After two months of incessant screaming from my little bundle of joy, I was pretty much losing my mind.
I was home alone while my husband was at work, struggling to breastfeed (which is a whooooole other story), and it seemed like my precious baby had two modes: sleeping and crying. But she didn't seem to want to sleep. So she mostly cried.
After many desperate attempts to calm her down--toys, swings, carriers, shushing, swaddling, noise machines--I finally found something that worked: taking her for a walk in her stroller. This, of course, sounds a lot more civilized than it actually was. It generally went something like this: she gets worked up, I move her from place to place and try various soothing motions and noises unsuccessfully, I finally realize that she will. not. calm. down., I have to let her scream in the stroller while I wildly fly about the apartment, grabbing my coat, keys, and diaper bag in order to get the heck out the door.
In short, it was an insane flurry of activity that would result in a mile or two of walking from me and blessed, blessed silence from her.
At first I thought, "Perfect! I can do this! I'll walk two times a day. Maybe her crying will help me lose my baby weight!"
But then the two-a-day walks exhausted me. Especially because the crying would commence the second we walked back into the apartment.
And then bad weather hit.
So I was once again cooped up with a crying child.
When I was tearfully complaining about this situation, a Manhattan friend said, "My baby did the exact same thing. I used to throw her in a carrier and ride the subway from one end to the other. For hours. The baby would sleep and I would read a book."
Brilliant! But we live far from the PATH, and my baby did NOT like being in any sort of carrier at the time.
Then I thought about the Light Rail.
It was really close by, and I could wheel my stroller right on. No stairs at all.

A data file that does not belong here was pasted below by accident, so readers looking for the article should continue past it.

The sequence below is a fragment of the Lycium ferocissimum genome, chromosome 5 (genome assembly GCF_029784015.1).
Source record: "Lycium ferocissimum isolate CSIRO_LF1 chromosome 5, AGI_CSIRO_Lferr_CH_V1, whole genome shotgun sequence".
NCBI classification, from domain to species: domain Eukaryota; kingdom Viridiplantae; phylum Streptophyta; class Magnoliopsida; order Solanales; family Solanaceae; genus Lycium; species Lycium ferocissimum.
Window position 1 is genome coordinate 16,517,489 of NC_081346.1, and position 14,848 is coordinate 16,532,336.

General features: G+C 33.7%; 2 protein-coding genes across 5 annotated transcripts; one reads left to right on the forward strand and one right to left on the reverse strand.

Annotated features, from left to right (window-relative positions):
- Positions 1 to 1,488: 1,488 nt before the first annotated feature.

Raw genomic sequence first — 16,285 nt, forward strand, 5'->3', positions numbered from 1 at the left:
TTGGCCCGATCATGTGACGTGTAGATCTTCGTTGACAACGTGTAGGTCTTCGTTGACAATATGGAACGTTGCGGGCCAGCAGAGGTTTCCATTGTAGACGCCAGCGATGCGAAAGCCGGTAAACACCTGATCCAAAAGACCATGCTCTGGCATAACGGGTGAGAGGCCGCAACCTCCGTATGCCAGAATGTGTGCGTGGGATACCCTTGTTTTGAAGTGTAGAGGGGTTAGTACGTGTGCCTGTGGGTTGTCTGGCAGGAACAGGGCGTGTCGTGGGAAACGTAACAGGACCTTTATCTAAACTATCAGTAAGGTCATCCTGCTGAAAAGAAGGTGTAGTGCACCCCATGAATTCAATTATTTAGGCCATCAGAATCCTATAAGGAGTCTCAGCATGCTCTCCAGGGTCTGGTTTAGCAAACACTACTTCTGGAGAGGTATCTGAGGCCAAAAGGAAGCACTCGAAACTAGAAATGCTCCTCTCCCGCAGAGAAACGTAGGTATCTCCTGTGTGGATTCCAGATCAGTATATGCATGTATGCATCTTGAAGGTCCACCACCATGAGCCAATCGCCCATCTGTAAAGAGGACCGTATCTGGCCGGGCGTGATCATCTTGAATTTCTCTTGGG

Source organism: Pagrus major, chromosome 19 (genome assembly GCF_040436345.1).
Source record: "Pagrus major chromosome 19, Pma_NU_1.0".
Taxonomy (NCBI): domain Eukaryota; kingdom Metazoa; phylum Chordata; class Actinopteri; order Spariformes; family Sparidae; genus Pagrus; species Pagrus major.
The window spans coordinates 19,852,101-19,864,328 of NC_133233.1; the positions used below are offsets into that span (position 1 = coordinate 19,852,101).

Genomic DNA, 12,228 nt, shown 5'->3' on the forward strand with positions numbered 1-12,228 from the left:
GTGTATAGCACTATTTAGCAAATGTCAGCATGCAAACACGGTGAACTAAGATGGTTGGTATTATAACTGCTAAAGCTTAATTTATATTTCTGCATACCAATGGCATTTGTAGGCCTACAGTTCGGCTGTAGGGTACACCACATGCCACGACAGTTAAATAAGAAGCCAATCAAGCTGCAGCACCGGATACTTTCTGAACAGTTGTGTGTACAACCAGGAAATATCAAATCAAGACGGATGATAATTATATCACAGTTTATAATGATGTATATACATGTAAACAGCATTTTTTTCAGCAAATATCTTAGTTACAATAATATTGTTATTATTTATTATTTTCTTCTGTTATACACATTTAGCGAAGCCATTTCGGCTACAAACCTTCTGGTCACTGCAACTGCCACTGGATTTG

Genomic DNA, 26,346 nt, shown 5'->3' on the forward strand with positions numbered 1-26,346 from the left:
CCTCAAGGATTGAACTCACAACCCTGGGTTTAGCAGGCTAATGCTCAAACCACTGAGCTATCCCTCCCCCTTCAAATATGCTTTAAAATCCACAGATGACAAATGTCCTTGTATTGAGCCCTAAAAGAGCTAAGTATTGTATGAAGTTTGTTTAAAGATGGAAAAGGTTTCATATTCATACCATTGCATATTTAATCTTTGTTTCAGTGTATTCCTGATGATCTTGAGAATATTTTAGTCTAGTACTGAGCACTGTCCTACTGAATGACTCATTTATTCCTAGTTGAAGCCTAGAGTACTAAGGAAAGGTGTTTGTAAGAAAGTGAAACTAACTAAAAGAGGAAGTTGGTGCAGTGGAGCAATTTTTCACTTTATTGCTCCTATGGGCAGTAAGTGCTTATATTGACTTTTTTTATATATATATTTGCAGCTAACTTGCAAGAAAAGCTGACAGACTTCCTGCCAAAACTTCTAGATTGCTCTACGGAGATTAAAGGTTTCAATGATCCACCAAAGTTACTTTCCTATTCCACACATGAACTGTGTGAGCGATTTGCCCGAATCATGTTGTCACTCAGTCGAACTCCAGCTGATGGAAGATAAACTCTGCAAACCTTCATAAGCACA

The next time I whirled around the apartment, throwing things in the diaper bag, I decided to wheel my stroller right onto the Light Rail platform. When the train arrived, I plopped down on a seat, covered the stroller with a light blanket, and waited.
There was silence.
(Well, there was silence from my baby. The teens going to the Newport Mall were talking pretty loudly.)
We rode all the way to the end of the line in silence and then waited for the train to go back the other way.
She was quiet the whole time.
The whoooooooole time.
As for me, I forgot to grab a magazine and my cell phone had died, but I didn't care. My baby was quiet. I got to sit and daydream and even close my eyes for a minute.
Of course, when our ride was over and we walked back to the apartment, her eyes popped open immediately and the tears began. But I arrived home feeling refreshed. Like I could breathe again. Like I had energy to fight the next battle.
And so my love affair with the Light Rail began.
As my baby grew, her crying lessened (thank heaven!), but we continue to ride the train. It has taken us to many places--to Edgewater to change up the view on our walks, to the Newport Mall to have a place to go when it's storming outside, to Jersey City to go to baby yoga.
I still appreciate it as much as I did on that first glorious ride.
These days, you can find Rosie exploring town with her beautiful daughter. When she has two hands free, she writes and edits for Scholastic Children's Publishing and at www.writewithrosie.com.